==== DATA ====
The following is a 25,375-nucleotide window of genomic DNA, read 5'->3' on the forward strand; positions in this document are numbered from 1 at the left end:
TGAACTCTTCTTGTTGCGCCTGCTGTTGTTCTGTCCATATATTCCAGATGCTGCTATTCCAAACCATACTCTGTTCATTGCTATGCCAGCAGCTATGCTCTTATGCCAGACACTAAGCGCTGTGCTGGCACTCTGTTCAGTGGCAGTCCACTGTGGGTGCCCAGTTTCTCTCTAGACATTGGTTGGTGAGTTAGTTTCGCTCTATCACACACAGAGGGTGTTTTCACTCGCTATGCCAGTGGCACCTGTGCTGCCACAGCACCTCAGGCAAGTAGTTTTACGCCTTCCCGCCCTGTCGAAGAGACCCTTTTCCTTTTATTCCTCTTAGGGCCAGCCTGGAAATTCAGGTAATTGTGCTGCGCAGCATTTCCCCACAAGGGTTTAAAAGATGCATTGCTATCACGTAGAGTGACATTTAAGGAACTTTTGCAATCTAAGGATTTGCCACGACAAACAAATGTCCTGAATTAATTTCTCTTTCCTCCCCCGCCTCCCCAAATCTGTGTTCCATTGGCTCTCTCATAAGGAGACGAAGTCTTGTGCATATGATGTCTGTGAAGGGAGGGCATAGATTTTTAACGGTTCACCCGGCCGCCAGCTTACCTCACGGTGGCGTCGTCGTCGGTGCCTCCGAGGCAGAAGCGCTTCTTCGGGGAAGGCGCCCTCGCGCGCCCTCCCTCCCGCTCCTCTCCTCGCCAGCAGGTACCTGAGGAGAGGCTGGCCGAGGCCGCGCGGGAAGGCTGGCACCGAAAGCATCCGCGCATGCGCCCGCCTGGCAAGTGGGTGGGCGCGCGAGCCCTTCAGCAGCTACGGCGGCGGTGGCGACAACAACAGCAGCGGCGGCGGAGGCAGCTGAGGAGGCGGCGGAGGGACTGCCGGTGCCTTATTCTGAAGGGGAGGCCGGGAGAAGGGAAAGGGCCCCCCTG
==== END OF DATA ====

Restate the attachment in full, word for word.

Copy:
The following is a 25,375-nucleotide window of genomic DNA, read 5'->3' on the forward strand; positions in this document are numbered from 1 at the left end:
TGAACTCTTCTTGTTGCGCCTGCTGTTGTTCTGTCCATATATTCCAGATGCTGCTATTCCAAACCATACTCTGTTCATTGCTATGCCAGCAGCTATGCTCTTATGCCAGACACTAAGCGCTGTGCTGGCACTCTGTTCAGTGGCAGTCCACTGTGGGTGCCCAGTTTCTCTCTAGACATTGGTTGGTGAGTTAGTTTCGCTCTATCACACACAGAGGGTGTTTTCACTCGCTATGCCAGTGGCACCTGTGCTGCCACAGCACCTCAGGCAAGTAGTTTTACGCCTTCCCGCCCTGTCGAAGAGACCCTTTTCCTTTTATTCCTCTTAGGGCCAGCCTGGAAATTCAGGTAATTGTGCTGCGCAGCATTTCCCCACAAGGGTTTAAAAGATGCATTGCTATCACGTAGAGTGACATTTAAGGAACTTTTGCAATCTAAGGATTTGCCACGACAAACAAATGTCCTGAATTAATTTCTCTTTCCTCCCCCGCCTCCCCAAATCTGTGTTCCATTGGCTCTCTCATAAGGAGACGAAGTCTTGTGCATATGATGTCTGTGAAGGGAGGGCATAGATTTTTAACGGTTCACCCGGCCGCCAGCTTACCTCACGGTGGCGTCGTCGTCGGTGCCTCCGAGGCAGAAGCGCTTCTTCGGGGAAGGCGCCCTCGCGCGCCCTCCCTCCCGCTCCTCTCCTCGCCAGCAGGTACCTGAGGAGAGGCTGGCCGAGGCCGCGCGGGAAGGCTGGCACCGAAAGCATCCGCGCATGCGCCCGCCTGGCAAGTGGGTGGGCGCGCGAGCCCTTCAGCAGCTACGGCGGCGGTGGCGACAACAACAGCAGCGGCGGCGGAGGCAGCTGAGGAGGCGGCGGAGGGACTGCCGGTGCCTTATTCTGAAGGGGAGGCCGGGAGAAGGGAAAGGGCCCCCCTG